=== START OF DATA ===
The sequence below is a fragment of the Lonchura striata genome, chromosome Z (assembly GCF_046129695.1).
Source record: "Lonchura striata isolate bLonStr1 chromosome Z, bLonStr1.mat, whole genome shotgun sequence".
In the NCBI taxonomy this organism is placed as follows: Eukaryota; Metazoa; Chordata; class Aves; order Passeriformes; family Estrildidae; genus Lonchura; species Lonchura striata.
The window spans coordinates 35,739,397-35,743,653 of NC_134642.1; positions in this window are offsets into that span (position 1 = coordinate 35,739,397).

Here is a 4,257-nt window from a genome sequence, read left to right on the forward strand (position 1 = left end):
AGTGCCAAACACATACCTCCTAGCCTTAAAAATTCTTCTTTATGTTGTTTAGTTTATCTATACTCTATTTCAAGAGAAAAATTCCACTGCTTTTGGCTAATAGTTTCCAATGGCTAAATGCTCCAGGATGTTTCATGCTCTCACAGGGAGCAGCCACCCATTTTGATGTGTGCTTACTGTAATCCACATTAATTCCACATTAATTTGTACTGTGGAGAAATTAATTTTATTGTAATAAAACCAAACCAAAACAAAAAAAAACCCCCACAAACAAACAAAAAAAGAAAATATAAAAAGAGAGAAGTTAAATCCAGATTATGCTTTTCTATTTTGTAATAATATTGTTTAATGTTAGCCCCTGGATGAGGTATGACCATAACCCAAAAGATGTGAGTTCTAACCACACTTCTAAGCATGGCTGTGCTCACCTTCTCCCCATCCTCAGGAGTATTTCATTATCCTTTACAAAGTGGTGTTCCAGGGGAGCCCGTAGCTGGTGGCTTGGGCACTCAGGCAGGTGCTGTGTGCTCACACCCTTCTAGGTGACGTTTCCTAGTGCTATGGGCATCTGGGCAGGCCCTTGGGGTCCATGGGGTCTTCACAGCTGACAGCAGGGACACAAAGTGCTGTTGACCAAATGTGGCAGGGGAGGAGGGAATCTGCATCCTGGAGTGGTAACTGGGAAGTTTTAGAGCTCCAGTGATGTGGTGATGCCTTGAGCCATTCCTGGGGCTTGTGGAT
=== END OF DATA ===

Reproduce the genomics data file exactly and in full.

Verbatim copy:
The sequence below is a fragment of the Lonchura striata genome, chromosome Z (assembly GCF_046129695.1).
Source record: "Lonchura striata isolate bLonStr1 chromosome Z, bLonStr1.mat, whole genome shotgun sequence".
In the NCBI taxonomy this organism is placed as follows: Eukaryota; Metazoa; Chordata; class Aves; order Passeriformes; family Estrildidae; genus Lonchura; species Lonchura striata.
The window spans coordinates 35,739,397-35,743,653 of NC_134642.1; positions in this window are offsets into that span (position 1 = coordinate 35,739,397).

Here is a 4,257-nt window from a genome sequence, read left to right on the forward strand (position 1 = left end):
AGTGCCAAACACATACCTCCTAGCCTTAAAAATTCTTCTTTATGTTGTTTAGTTTATCTATACTCTATTTCAAGAGAAAAATTCCACTGCTTTTGGCTAATAGTTTCCAATGGCTAAATGCTCCAGGATGTTTCATGCTCTCACAGGGAGCAGCCACCCATTTTGATGTGTGCTTACTGTAATCCACATTAATTCCACATTAATTTGTACTGTGGAGAAATTAATTTTATTGTAATAAAACCAAACCAAAACAAAAAAAAACCCCCACAAACAAACAAAAAAAGAAAATATAAAAAGAGAGAAGTTAAATCCAGATTATGCTTTTCTATTTTGTAATAATATTGTTTAATGTTAGCCCCTGGATGAGGTATGACCATAACCCAAAAGATGTGAGTTCTAACCACACTTCTAAGCATGGCTGTGCTCACCTTCTCCCCATCCTCAGGAGTATTTCATTATCCTTTACAAAGTGGTGTTCCAGGGGAGCCCGTAGCTGGTGGCTTGGGCACTCAGGCAGGTGCTGTGTGCTCACACCCTTCTAGGTGACGTTTCCTAGTGCTATGGGCATCTGGGCAGGCCCTTGGGGTCCATGGGGTCTTCACAGCTGACAGCAGGGACACAAAGTGCTGTTGACCAAATGTGGCAGGGGAGGAGGGAATCTGCATCCTGGAGTGGTAACTGGGAAGTTTTAGAGCTCCAGTGATGTGGTGATGCCTTGAGCCATTCCTGGGGCTTGTGGAT